In 2013, Michael Agresta wrote for The Atlantic, “For a century plus, we have relied on Westerns to teach us our history and reflect our current politics and our place in the world. We can ill afford to lose that mirror now, especially just because we don’t like what we see staring back at us.” Slow West, the debut feature by former Beta Band member John Maclean, is indeed a Western, but it isn’t so much a mirror image of America as it is a curiously bright, vivid and locationally distorted daymare — and it’s all the better for it. It’s been a while since a Western this good has been released, and it’s by a Scottish director, about a Scottish boy, and filmed on the opposite end of the world. A mirror, it seems, isn’t exactly what we needed.
Maclean chose to film in New Zealand instead of the USA for practical reasons, but the decision paid off artistically: Slow West‘s tendency to set itself outside of and reconfigure the traditions of the Western is aided by the effortless quality of inscrutable otherness that comes from the landscape. Throughout the film, which plays in all forms of familiar archetype, there’s a sense of seeing the West with a newfound clarity — a clarity that can only come from physical removal. The story concerns a puny teenage Scottish boy (Jay, played by Kodi Smit-McPhee) traversing the West, naively searching for Rose, the girl he loves.
When I saw Slow West, I wasn’t aware that it hadn’t been shot in the States, and instead kept daftly thinking, “Who knew we had such beautiful flora in the American West!?” My ignorance turned out to be something of a blessing, though, because it allowed me to experience the dislocation of this very familiar filmic location without knowing exactly why the film seemed like such an uncanny valley-ish vision.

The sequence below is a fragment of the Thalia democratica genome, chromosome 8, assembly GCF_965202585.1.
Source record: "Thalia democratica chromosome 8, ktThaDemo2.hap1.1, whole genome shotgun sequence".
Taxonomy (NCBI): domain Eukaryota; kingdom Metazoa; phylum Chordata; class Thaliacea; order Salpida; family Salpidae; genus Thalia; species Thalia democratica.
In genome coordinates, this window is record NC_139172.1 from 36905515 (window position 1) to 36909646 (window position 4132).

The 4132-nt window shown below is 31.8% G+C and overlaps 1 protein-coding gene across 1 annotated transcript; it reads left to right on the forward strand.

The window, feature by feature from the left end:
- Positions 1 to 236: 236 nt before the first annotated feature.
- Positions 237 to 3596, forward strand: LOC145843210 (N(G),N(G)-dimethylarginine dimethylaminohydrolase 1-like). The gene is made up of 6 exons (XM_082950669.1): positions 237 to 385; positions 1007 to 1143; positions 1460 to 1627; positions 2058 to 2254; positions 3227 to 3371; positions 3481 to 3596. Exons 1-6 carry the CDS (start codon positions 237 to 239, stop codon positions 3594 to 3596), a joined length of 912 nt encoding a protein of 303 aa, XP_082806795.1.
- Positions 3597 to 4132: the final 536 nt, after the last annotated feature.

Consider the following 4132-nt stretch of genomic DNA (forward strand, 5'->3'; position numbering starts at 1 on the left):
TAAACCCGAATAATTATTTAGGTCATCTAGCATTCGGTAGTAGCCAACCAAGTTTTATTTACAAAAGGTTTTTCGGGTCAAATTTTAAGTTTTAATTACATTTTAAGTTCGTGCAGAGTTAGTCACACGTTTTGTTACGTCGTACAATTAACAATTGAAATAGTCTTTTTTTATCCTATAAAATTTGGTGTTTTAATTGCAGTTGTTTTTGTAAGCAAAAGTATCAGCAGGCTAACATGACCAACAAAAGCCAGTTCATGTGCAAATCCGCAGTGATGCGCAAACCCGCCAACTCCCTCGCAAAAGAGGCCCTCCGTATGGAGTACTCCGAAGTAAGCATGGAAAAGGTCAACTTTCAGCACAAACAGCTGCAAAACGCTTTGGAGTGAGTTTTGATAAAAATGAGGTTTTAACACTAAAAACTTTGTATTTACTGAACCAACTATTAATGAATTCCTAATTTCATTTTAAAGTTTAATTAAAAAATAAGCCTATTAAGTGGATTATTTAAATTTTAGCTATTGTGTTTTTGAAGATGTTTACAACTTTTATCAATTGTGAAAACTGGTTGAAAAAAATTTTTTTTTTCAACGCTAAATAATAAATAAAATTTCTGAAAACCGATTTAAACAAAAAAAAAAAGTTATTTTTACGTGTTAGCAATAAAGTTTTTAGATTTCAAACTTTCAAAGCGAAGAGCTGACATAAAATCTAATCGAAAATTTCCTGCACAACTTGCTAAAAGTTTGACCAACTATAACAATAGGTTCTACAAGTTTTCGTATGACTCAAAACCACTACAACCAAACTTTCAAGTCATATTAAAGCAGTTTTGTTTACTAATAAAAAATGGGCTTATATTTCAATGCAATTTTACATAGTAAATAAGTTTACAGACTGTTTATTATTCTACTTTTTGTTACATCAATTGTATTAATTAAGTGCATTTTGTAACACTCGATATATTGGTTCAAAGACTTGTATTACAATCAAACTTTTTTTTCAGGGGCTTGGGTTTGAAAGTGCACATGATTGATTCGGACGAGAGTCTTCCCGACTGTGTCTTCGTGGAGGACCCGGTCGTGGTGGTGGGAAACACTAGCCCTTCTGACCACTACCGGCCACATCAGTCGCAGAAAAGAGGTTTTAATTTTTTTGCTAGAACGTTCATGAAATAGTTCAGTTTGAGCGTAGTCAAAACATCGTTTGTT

The director tried — and mostly succeeded — in extracting the American terrain from the New Zealand landscape. He told ComingSoon:
I was shooting into some really scrubby woods where behind would be lakes and mountains and the most beautiful scenery ever, but I wasn’t making a New Zealand tourist video, so it was pointing the camera the other way and don’t get seduced by the landscape.
But instead of making its setting look like an exact mimicry of the West or an accidental portrait of New Zealand, Slow West takes on a liminal quality. The daymare of the West is all the more vivid for it: the surprisingly colorful, bright and even lush landscapes Maclean chose to film are seen through a character so wide-eyed that his vision has a cruel, overexposed, burning sensation. This is a film through which American audiences can’t quite exert their ownership over the land — and since the West, even a West depicted through New Zealand, will always be a thing of iconic alienness to non-Americans, neither can anyone else.
Maclean said in an interview with The Mary Sue, in regards to the location of production:
A lot of people who have seen the film tell me they like the fact that it isn’t a recognizable image of America, it adds to the feeling that it is a dreamscape.